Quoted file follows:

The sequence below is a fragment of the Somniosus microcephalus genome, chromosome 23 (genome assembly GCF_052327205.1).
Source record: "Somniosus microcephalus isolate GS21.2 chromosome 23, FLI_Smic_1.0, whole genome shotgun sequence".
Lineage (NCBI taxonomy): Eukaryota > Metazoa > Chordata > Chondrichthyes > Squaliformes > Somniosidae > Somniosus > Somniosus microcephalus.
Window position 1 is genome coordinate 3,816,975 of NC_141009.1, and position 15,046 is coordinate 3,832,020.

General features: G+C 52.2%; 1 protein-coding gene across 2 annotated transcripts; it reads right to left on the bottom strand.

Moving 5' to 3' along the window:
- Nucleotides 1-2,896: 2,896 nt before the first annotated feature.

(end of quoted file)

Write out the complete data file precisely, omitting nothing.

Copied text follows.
The sequence below is a fragment of the Somniosus microcephalus genome, chromosome 23 (genome assembly GCF_052327205.1).
Source record: "Somniosus microcephalus isolate GS21.2 chromosome 23, FLI_Smic_1.0, whole genome shotgun sequence".
Lineage (NCBI taxonomy): Eukaryota > Metazoa > Chordata > Chondrichthyes > Squaliformes > Somniosidae > Somniosus > Somniosus microcephalus.
Window position 1 is genome coordinate 3,816,975 of NC_141009.1, and position 15,046 is coordinate 3,832,020.

General features: G+C 52.2%; 1 protein-coding gene across 2 annotated transcripts; it reads right to left on the bottom strand.

Moving 5' to 3' along the window:
- Nucleotides 1-2,896: 2,896 nt before the first annotated feature.